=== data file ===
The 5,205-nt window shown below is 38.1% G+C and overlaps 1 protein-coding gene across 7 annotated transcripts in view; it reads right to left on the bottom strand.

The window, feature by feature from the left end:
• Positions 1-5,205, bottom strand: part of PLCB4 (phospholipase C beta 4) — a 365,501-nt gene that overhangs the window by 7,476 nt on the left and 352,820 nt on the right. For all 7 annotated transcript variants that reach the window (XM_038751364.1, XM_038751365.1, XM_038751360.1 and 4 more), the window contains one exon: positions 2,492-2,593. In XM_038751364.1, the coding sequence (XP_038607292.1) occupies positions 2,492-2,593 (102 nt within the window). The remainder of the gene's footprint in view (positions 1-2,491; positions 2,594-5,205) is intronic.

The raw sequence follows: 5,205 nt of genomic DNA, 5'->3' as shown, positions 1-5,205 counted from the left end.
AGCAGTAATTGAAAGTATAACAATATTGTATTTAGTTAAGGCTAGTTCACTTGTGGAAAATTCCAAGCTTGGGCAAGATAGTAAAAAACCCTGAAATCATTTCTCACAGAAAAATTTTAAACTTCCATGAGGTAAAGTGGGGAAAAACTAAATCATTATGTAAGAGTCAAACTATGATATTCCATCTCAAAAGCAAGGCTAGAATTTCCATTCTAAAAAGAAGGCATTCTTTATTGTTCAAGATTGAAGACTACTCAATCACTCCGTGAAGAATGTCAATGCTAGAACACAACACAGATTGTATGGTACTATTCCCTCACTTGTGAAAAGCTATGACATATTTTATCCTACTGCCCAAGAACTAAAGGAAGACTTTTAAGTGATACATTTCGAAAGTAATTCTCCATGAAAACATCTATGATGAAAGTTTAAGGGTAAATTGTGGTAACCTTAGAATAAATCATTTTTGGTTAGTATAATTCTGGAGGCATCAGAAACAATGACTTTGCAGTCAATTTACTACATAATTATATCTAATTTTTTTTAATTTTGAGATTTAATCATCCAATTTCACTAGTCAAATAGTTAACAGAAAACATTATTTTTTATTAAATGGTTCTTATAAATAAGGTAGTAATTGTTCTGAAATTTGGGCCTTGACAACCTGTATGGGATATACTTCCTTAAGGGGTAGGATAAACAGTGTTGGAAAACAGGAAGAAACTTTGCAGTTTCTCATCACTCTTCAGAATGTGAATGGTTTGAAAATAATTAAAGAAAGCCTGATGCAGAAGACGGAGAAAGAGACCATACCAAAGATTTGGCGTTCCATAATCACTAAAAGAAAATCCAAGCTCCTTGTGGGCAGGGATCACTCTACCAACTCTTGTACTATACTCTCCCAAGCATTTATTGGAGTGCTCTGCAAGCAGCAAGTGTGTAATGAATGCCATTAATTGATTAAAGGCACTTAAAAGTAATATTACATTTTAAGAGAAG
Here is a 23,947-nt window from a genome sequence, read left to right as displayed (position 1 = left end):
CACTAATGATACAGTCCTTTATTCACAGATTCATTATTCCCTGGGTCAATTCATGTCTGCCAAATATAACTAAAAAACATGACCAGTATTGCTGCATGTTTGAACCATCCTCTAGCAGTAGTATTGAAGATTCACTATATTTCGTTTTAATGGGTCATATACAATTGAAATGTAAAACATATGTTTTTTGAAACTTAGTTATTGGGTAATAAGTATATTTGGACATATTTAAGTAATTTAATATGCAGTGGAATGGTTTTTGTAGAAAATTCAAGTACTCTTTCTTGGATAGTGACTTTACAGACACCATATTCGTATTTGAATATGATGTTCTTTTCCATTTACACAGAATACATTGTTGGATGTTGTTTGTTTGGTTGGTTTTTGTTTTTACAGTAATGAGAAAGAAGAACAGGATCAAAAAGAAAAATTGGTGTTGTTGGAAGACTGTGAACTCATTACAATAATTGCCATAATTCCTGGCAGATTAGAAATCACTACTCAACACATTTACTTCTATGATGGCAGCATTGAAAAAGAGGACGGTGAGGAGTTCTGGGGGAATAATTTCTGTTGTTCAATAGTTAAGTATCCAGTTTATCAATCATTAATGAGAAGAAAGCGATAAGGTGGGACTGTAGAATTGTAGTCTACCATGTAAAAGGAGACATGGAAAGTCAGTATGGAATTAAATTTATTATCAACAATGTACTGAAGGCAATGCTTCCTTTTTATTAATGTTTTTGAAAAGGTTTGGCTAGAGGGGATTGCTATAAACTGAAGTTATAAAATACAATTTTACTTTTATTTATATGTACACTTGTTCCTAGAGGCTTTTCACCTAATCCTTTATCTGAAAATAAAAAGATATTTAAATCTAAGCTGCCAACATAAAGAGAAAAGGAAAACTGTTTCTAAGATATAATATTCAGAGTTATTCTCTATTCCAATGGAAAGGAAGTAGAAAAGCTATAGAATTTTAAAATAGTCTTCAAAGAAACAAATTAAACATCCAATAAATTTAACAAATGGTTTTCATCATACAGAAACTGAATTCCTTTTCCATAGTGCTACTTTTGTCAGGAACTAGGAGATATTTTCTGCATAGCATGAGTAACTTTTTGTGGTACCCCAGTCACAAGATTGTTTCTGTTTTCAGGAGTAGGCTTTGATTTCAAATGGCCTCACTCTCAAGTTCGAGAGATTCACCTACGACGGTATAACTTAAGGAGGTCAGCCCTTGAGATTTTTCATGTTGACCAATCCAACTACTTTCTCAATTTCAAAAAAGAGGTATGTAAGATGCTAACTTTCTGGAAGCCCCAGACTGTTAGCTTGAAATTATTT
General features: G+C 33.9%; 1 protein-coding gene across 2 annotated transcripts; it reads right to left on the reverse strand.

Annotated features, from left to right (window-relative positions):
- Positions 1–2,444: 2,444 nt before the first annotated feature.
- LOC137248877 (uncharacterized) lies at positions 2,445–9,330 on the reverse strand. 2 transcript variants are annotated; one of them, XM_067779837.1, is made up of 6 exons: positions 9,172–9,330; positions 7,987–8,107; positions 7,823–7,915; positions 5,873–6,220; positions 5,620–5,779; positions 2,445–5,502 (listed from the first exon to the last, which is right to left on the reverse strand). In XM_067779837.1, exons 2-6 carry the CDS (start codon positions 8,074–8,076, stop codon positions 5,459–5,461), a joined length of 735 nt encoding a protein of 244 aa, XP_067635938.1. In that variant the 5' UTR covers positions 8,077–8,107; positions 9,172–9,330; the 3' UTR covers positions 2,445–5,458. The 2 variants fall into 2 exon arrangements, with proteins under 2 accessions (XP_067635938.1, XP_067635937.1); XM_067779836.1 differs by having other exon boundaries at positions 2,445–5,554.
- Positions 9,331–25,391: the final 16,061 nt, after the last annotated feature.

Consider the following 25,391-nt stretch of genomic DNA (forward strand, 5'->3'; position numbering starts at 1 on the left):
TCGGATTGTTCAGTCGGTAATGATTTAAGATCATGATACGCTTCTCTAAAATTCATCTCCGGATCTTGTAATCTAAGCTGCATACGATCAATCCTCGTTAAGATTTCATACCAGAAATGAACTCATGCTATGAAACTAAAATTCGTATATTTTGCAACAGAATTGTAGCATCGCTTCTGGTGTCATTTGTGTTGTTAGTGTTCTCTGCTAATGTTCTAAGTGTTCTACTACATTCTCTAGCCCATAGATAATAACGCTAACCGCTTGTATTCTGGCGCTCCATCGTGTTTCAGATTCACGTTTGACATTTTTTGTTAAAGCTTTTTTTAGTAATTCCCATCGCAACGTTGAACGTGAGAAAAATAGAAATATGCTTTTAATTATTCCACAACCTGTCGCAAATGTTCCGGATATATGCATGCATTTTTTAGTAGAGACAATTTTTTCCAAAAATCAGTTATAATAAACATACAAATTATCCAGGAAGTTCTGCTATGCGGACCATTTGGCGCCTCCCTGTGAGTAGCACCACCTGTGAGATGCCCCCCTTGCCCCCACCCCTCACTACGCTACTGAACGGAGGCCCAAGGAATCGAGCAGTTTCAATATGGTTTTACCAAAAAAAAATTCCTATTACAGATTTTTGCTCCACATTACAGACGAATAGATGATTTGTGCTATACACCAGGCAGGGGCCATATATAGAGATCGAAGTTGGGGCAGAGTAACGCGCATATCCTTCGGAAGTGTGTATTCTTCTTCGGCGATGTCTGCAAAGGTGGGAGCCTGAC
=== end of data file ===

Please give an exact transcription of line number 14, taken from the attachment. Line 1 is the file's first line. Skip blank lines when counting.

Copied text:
TCGGATTGTTCAGTCGGTAATGATTTAAGATCATGATACGCTTCTCTAAAATTCATCTCCGGATCTTGTAATCTAAGCTGCATACGATCAATCCTCGTTAAGATTTCATACCAGAAATGAACTCATGCTATGAAACTAAAATTCGTATATTTTGCAACAGAATTGTAGCATCGCTTCTGGTGTCATTTGTGTTGTTAGTGTTCTCTGCTAATGTTCTAAGTGTTCTACTACATTCTCTAGCCCATAGATAATAACGCTAACCGCTTGTATTCTGGCGCTCCATCGTGTTTCAGATTCACGTTTGACATTTTTTGTTAAAGCTTTTTTTAGTAATTCCCATCGCAACGTTGAACGTGAGAAAAATAGAAATATGCTTTTAATTATTCCACAACCTGTCGCAAATGTTCCGGATATATGCATGCATTTTTTAGTAGAGACAATTTTTTCCAAAAATCAGTTATAATAAACATACAAATTATCCAGGAAGTTCTGCTATGCGGACCATTTGGCGCCTCCCTGTGAGTAGCACCACCTGTGAGATGCCCCCCTTGCCCCCACCCCTCACTACGCTACTGAACGGAGGCCCAAGGAATCGAGCAGTTTCAATATGGTTTTACCAAAAAAAAATTCCTATTACAGATTTTTGCTCCACATTACAGACGAATAGATGATTTGTGCTATACACCAGGCAGGGGCCATATATAGAGATCGAAGTTGGGGCAGAGTAACGCGCATATCCTTCGGAAGTGTGTATTCTTCTTCGGCGATGTCTGCAAAGGTGGGAGCCTGAC